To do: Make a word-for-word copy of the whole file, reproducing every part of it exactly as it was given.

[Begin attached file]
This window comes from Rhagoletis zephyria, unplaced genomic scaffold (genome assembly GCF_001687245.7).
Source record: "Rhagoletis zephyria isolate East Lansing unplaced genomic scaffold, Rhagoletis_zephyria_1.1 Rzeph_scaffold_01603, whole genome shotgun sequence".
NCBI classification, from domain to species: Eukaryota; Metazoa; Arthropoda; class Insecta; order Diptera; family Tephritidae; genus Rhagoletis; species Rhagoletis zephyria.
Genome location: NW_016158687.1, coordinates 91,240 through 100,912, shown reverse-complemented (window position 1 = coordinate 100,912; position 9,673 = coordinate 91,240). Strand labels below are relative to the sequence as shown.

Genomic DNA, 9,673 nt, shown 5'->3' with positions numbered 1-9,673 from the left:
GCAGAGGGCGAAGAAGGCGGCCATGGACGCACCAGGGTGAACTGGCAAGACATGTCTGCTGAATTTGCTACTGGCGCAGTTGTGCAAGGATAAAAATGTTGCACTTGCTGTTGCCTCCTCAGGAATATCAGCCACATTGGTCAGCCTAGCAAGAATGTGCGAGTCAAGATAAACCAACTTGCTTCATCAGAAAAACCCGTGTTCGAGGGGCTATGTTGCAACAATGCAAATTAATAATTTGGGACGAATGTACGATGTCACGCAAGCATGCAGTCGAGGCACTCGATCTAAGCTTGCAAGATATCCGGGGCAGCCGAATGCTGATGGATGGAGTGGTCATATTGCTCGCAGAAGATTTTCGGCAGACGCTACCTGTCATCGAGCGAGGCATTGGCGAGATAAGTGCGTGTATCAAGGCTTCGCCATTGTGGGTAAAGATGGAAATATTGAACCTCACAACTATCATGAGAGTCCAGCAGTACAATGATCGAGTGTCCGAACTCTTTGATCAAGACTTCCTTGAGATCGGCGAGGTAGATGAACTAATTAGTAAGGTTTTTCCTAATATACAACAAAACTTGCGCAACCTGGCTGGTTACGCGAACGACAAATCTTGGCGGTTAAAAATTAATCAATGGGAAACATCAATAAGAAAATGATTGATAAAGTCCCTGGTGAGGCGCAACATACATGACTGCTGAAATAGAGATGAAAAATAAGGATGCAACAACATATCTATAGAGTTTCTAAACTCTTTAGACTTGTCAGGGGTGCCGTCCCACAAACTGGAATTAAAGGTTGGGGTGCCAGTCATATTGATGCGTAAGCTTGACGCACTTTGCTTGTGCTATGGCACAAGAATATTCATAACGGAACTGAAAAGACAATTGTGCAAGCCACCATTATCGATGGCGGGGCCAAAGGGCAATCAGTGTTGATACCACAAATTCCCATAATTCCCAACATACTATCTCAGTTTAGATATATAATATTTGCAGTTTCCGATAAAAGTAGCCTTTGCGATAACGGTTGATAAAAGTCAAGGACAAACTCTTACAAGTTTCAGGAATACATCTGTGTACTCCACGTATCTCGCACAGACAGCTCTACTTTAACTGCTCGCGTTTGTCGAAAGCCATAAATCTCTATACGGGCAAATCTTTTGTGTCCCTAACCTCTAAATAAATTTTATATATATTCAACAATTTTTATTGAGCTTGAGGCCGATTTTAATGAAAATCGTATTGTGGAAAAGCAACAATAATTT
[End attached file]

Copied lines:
This window comes from Rhagoletis zephyria, unplaced genomic scaffold (genome assembly GCF_001687245.7).
Source record: "Rhagoletis zephyria isolate East Lansing unplaced genomic scaffold, Rhagoletis_zephyria_1.1 Rzeph_scaffold_01603, whole genome shotgun sequence".
NCBI classification, from domain to species: Eukaryota; Metazoa; Arthropoda; class Insecta; order Diptera; family Tephritidae; genus Rhagoletis; species Rhagoletis zephyria.
Genome location: NW_016158687.1, coordinates 91,240 through 100,912, shown reverse-complemented (window position 1 = coordinate 100,912; position 9,673 = coordinate 91,240). Strand labels below are relative to the sequence as shown.

Genomic DNA, 9,673 nt, shown 5'->3' with positions numbered 1-9,673 from the left:
GCAGAGGGCGAAGAAGGCGGCCATGGACGCACCAGGGTGAACTGGCAAGACATGTCTGCTGAATTTGCTACTGGCGCAGTTGTGCAAGGATAAAAATGTTGCACTTGCTGTTGCCTCCTCAGGAATATCAGCCACATTGGTCAGCCTAGCAAGAATGTGCGAGTCAAGATAAACCAACTTGCTTCATCAGAAAAACCCGTGTTCGAGGGGCTATGTTGCAACAATGCAAATTAATAATTTGGGACGAATGTACGATGTCACGCAAGCATGCAGTCGAGGCACTCGATCTAAGCTTGCAAGATATCCGGGGCAGCCGAATGCTGATGGATGGAGTGGTCATATTGCTCGCAGAAGATTTTCGGCAGACGCTACCTGTCATCGAGCGAGGCATTGGCGAGATAAGTGCGTGTATCAAGGCTTCGCCATTGTGGGTAAAGATGGAAATATTGAACCTCACAACTATCATGAGAGTCCAGCAGTACAATGATCGAGTGTCCGAACTCTTTGATCAAGACTTCCTTGAGATCGGCGAGGTAGATGAACTAATTAGTAAGGTTTTTCCTAATATACAACAAAACTTGCGCAACCTGGCTGGTTACGCGAACGACAAATCTTGGCGGTTAAAAATTAATCAATGGGAAACATCAATAAGAAAATGATTGATAAAGTCCCTGGTGAGGCGCAACATACATGACTGCTGAAATAGAGATGAAAAATAAGGATGCAACAACATATCTATAGAGTTTCTAAACTCTTTAGACTTGTCAGGGGTGCCGTCCCACAAACTGGAATTAAAGGTTGGGGTGCCAGTCATATTGATGCGTAAGCTTGACGCACTTTGCTTGTGCTATGGCACAAGAATATTCATAACGGAACTGAAAAGACAATTGTGCAAGCCACCATTATCGATGGCGGGGCCAAAGGGCAATCAGTGTTGATACCACAAATTCCCATAATTCCCAACATACTATCTCAGTTTAGATATATAATATTTGCAGTTTCCGATAAAAGTAGCCTTTGCGATAACGGTTGATAAAAGTCAAGGACAAACTCTTACAAGTTTCAGGAATACATCTGTGTACTCCACGTATCTCGCACAGACAGCTCTACTTTAACTGCTCGCGTTTGTCGAAAGCCATAAATCTCTATACGGGCAAATCTTTTGTGTCCCTAACCTCTAAATAAATTTTATATATATTCAACAATTTTTATTGAGCTTGAGGCCGATTTTAATGAAAATCGTATTGTGGAAAAGCAACAATAATTT